A romantic dinner had been planned for that evening(his new /old love was working whilst he was at home for the day) but things started to go bad when a mate popped over and suggested a quick beer.  Looking at his watch, 6 hrs till dinner, he accepted but a quick beer, soon turned into a quick game of pool, and a few more quick beers and then some long stories… and then he noticed the lengthening shadows outside.  A quick glance at his phone told him dinner, 12 blocks away on Doncaster Rd was in 20 minutes. 

He had no present organised, no flowers, he was pretty damn drunk, not dressed to impress and a bit on the nose.  Wallet was empty even if there was time to buy flowers. A quick scrub up in the bathroom was all he had time to organise then he made the fateful decision to run to the restaurant taking a detour through Boroondara cemetery to pinch some flowers.  At least.. he would turn up with flowers.

Execution of the drunken cemetery flower heist did not go entirely to plan however.  He was spotted pinching the flowers, made a run for it, had to scale a fence, got his pants caught on the fence badly ripping them, landed face first on the other side almost breaking his nose and giving himself a black eye… He bounced up and ran off thinking perhaps it was still a salvageable evening, he could make up some tripping over story….  He made it to the restaurant only 20 minutes late, sat down bleeding, handed over the very squashed bouquet of flowers which still had the card mentioning the recently deceased person on it.  It seems the recently deceased had the same name as his rather attractive next door neighbor so all hell broke loose as his beloved accused him of having a drunken affair with the neighbor mixing up the flowers and getting beaten up by the neighbors husband… so he came clean and admitted what had happened.

Suffice to say…. he got little sympathy, certainly no love that night… and his chosen one took herself out for the night as he skulked home to find the ripped pants included a ripped pocket and his keys had fallen out and were now lost.  Phone calls to his lady love to come home and let him in, were going straight to message bank so he called Toplock.  We were at his home in Richmond within 15 minutes.

I don’t think I’ve ever seen someone looking quite so glum.  I had his house unlocked in 2 minutes, and after proving he was the resident he flopped face down on the couch and I left him to it. 

A word of advice? If a mate comes around for a quick beer when you have a big event happening later on? 

Just say no. 

The best Christmas present for us? A review for our Locksmiths Services from Melbourne residents would be great!

Christmas is only a few days away and everyone is super busy Christmas shopping and getting ready for the big day. We don’t really want much for Christmas from anyone but if you really want to give us something, please write us a review!

We take great pride in our work at TopLock Locksmiths and have worked really hard lately to get the best team possible. We’re setting new records all the time!

We want to know what our customers think of our services. We have had a lot of great reviews for our Word of Mouth Online and are one of their top rated Locksmiths in Melbourne and even won awards there last year.

It would be great for anyone who has used us before to leave us a review on there or Google Maps / Places too.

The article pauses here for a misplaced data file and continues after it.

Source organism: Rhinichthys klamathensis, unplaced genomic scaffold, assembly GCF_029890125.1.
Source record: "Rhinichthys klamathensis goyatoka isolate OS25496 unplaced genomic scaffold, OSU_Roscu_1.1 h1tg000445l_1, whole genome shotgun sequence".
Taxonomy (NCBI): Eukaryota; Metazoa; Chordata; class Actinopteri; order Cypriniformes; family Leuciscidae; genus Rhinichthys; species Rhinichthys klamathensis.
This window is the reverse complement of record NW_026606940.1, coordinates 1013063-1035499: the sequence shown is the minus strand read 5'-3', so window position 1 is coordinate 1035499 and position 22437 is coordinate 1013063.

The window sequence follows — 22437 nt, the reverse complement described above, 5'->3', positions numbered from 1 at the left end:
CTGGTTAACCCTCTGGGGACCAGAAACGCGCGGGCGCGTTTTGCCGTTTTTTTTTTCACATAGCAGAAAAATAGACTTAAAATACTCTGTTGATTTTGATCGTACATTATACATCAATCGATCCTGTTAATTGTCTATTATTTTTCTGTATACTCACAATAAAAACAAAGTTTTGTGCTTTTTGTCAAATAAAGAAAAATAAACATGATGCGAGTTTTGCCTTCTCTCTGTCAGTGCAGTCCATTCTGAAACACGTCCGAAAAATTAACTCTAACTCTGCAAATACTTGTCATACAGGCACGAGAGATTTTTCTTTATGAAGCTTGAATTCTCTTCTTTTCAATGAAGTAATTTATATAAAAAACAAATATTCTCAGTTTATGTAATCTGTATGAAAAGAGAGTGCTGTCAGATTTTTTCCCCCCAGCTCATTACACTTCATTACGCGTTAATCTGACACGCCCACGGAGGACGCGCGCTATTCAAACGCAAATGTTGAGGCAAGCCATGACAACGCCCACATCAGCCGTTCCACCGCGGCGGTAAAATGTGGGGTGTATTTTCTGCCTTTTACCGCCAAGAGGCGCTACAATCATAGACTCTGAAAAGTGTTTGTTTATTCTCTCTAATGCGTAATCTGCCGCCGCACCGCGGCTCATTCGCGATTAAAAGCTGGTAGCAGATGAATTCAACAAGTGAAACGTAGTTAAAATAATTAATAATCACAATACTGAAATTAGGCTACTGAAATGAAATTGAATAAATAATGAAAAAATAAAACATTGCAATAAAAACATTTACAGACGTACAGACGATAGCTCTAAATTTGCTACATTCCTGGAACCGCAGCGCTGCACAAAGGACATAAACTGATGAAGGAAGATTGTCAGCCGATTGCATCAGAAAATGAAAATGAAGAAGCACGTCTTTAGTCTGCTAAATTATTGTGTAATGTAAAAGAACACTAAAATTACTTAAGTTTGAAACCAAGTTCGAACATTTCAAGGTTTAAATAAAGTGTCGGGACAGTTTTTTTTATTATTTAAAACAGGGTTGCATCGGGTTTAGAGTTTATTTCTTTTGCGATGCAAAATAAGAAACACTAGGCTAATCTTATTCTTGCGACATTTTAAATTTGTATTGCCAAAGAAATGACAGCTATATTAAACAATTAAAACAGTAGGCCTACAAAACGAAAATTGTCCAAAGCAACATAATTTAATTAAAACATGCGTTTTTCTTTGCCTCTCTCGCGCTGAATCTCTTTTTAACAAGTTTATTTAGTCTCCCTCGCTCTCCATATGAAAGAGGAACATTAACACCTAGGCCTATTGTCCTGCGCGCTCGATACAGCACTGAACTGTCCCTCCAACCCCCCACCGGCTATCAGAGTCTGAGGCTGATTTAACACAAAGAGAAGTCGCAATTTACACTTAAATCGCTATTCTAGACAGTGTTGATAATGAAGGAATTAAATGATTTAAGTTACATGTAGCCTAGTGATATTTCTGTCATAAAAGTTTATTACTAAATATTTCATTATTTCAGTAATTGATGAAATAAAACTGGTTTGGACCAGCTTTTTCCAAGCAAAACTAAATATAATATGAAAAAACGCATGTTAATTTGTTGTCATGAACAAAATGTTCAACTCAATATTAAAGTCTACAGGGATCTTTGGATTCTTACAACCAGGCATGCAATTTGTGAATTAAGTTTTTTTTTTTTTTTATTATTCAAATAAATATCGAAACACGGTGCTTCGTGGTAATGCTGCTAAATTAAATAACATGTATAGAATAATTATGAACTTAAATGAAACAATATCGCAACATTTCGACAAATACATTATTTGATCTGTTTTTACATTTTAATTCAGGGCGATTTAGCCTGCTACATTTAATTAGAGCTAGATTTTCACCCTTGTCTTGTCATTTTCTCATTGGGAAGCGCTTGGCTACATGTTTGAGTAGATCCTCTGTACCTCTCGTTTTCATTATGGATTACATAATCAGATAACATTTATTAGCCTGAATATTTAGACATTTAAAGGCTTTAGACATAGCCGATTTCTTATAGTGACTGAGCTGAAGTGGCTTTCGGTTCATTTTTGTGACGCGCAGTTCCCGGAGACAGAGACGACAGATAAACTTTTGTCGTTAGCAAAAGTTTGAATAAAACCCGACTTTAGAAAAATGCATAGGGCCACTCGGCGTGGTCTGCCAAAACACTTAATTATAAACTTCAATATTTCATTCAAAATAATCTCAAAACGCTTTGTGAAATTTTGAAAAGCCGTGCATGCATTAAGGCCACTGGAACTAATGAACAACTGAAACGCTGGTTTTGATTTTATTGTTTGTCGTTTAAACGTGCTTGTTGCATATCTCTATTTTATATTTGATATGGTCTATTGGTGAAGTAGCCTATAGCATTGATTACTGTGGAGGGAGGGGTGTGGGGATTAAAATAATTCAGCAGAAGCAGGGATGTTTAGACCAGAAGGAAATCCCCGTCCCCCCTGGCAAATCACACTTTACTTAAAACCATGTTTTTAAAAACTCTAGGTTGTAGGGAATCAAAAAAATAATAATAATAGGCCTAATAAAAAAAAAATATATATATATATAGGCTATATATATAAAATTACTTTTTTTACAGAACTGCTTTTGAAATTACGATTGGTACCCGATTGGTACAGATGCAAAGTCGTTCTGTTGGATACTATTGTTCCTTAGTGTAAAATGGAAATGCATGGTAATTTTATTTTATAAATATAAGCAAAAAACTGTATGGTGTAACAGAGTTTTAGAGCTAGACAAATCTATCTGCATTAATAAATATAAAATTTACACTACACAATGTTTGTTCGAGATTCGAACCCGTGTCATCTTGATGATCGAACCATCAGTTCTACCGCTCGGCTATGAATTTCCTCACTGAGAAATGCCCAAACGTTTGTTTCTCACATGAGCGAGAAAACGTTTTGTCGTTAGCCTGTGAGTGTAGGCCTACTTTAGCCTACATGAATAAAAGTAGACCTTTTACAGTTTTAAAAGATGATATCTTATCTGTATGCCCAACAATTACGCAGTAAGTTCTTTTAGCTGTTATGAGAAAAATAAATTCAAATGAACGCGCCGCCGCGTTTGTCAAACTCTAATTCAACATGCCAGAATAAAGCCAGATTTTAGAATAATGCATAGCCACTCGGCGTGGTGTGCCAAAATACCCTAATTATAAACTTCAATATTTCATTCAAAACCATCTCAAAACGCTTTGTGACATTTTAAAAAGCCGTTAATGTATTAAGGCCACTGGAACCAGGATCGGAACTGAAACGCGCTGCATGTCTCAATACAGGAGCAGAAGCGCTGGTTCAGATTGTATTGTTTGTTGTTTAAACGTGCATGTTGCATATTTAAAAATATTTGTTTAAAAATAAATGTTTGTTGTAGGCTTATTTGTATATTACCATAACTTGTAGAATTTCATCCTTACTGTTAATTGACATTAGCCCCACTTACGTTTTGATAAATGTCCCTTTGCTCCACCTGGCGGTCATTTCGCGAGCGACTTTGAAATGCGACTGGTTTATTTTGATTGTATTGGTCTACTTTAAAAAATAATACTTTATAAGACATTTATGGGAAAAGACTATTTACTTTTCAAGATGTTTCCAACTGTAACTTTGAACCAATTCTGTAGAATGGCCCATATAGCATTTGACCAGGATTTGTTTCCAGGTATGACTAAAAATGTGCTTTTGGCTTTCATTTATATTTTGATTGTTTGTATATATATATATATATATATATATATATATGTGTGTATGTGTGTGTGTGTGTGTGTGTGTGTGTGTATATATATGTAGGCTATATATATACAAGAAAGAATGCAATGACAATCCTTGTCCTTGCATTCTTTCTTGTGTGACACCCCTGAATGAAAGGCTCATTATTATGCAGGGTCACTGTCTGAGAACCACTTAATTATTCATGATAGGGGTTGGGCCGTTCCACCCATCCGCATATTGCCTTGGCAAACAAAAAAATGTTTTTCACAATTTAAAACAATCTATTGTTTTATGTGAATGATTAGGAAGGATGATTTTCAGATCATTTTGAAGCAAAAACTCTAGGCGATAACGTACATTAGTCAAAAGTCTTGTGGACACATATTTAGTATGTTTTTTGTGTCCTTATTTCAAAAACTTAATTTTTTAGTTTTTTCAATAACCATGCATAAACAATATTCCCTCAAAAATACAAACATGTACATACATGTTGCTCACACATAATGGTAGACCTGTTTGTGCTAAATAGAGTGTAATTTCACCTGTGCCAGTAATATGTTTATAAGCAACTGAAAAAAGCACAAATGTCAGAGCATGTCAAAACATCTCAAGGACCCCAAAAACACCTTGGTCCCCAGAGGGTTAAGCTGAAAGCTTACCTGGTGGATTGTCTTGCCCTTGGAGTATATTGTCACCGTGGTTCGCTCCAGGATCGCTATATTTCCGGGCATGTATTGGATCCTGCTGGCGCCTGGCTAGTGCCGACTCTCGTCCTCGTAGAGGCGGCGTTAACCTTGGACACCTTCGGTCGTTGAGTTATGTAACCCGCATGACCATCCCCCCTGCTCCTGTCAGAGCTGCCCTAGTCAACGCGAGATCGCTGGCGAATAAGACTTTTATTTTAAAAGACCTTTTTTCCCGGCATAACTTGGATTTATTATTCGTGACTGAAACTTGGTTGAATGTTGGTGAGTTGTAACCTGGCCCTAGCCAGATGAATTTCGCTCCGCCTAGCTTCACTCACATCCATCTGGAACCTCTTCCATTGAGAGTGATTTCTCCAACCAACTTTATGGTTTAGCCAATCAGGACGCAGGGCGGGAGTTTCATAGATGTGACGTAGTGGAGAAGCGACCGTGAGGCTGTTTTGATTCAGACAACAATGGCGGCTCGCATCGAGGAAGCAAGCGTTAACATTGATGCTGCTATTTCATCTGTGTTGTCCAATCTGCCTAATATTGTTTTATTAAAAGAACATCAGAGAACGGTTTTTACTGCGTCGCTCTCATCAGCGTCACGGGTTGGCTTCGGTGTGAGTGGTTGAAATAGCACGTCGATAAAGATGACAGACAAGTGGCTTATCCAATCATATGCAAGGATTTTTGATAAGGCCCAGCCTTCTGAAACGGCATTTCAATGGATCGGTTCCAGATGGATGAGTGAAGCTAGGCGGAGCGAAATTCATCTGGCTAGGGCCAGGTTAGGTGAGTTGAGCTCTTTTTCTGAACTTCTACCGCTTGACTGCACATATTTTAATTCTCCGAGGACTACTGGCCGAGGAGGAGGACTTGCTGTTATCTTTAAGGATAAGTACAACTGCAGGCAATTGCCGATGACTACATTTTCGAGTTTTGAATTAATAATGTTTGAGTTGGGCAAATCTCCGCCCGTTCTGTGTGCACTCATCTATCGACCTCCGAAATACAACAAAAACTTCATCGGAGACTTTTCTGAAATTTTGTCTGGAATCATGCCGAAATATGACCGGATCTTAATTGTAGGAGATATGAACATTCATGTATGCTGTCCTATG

Because we are a mobile Locksmith service (we always have a few vans on the road) we don’t just operate in our home town of Northcote but we operate all over Melbourne. So from Footscray to Epping, Coburg to Toorak, TopLock Locksmiths has all these locations and anything in between covered!

So if you have used our services before and thought we did a good job, we’d love to hear from you and please mention who did the work for you as we like to know how our guys are doing so we can continue to keep giving our customers the best service possible! 

Thanks again to all the lovely people who have used our services and given us feedback! We will continue to keep up our high standard of work throughout the holidays and into 2014. Remember we’re on the road 24/7 every day of the year so if you ever get locked out, you know who to call!

Auto Electrician in Carlton? No just Toplock to the rescue

This wasn’t a job went top where Toplock was called out to help…. This was more a case of the job itself calling out to us.  One of the Toplock guys heard a car alarm going off near his home in Carlton and he did what most people do when they hear a car alarm. He ignored it. It only went off for a few minutes and then stopped and it wasn’t even particularly loud.  He assumed someone had accidentally set off their own car alarm and then turn it off.

Over the next few days though… he heard what appeared to be the same car alarm going off over and over.  Sometimes during the day. Sometimes in the middle of the night.  He also heard quite a lot of choice use of language -some combinations of words that he’d actually never heard before.  Clearly this car alarm was causing some people a fair amount of distress.  So the next time it went off he went to investigate.

He followed the sound of the noise and was soon standing beside an older model VW Golf – it was maybe 15 years old. Just as he peaked in the window the alarm turned off and he looked up to see a young lady walking over looking rather harried.  He introduced himself and asked if she was having a problem with the car to which she answered yes, her car alarm kept going off a few minutes after she got out of it, even though she was sure she was turning it off.  Thee auto electrician had not been able to easily find the problem and was quoting around $700 to troubleshoot and fix it. She didn’t have the money and didn’t know what to do.  As she was explaining all this to me a neighbourly gent opened his window and yelled out if the car alarm kept going off he was going to blow it up. (the car)